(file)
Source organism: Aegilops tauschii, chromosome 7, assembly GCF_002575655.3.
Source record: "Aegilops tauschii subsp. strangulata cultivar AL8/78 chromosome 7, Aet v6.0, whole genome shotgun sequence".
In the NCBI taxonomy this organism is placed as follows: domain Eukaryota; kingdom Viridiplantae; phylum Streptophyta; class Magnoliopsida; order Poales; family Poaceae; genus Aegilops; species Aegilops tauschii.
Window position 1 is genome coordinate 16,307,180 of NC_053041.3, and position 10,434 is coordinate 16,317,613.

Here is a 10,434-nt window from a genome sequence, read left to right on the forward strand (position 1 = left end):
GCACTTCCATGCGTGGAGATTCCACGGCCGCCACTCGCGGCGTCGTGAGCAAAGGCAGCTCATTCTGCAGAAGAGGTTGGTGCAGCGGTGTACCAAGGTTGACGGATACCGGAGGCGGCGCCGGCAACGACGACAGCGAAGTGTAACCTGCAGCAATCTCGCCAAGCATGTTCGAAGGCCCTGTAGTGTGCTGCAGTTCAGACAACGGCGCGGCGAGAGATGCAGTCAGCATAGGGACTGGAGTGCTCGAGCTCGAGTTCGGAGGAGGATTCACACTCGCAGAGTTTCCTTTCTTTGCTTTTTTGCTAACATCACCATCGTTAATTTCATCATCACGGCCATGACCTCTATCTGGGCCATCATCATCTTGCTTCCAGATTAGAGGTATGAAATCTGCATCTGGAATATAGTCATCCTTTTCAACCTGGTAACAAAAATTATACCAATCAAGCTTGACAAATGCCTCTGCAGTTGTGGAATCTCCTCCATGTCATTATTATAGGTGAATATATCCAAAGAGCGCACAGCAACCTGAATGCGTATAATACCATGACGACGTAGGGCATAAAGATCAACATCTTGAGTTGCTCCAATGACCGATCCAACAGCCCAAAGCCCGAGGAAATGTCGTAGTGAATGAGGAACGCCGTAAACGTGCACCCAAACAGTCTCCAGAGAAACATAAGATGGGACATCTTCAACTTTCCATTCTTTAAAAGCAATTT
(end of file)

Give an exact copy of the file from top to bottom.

Source organism: Aegilops tauschii, chromosome 7, assembly GCF_002575655.3.
Source record: "Aegilops tauschii subsp. strangulata cultivar AL8/78 chromosome 7, Aet v6.0, whole genome shotgun sequence".
In the NCBI taxonomy this organism is placed as follows: domain Eukaryota; kingdom Viridiplantae; phylum Streptophyta; class Magnoliopsida; order Poales; family Poaceae; genus Aegilops; species Aegilops tauschii.
Window position 1 is genome coordinate 16,307,180 of NC_053041.3, and position 10,434 is coordinate 16,317,613.

Here is a 10,434-nt window from a genome sequence, read left to right on the forward strand (position 1 = left end):
GCACTTCCATGCGTGGAGATTCCACGGCCGCCACTCGCGGCGTCGTGAGCAAAGGCAGCTCATTCTGCAGAAGAGGTTGGTGCAGCGGTGTACCAAGGTTGACGGATACCGGAGGCGGCGCCGGCAACGACGACAGCGAAGTGTAACCTGCAGCAATCTCGCCAAGCATGTTCGAAGGCCCTGTAGTGTGCTGCAGTTCAGACAACGGCGCGGCGAGAGATGCAGTCAGCATAGGGACTGGAGTGCTCGAGCTCGAGTTCGGAGGAGGATTCACACTCGCAGAGTTTCCTTTCTTTGCTTTTTTGCTAACATCACCATCGTTAATTTCATCATCACGGCCATGACCTCTATCTGGGCCATCATCATCTTGCTTCCAGATTAGAGGTATGAAATCTGCATCTGGAATATAGTCATCCTTTTCAACCTGGTAACAAAAATTATACCAATCAAGCTTGACAAATGCCTCTGCAGTTGTGGAATCTCCTCCATGTCATTATTATAGGTGAATATATCCAAAGAGCGCACAGCAACCTGAATGCGTATAATACCATGACGACGTAGGGCATAAAGATCAACATCTTGAGTTGCTCCAATGACCGATCCAACAGCCCAAAGCCCGAGGAAATGTCGTAGTGAATGAGGAACGCCGTAAACGTGCACCCAAACAGTCTCCAGAGAAACATAAGATGGGACATCTTCAACTTTCCATTCTTTAAAAGCAATTT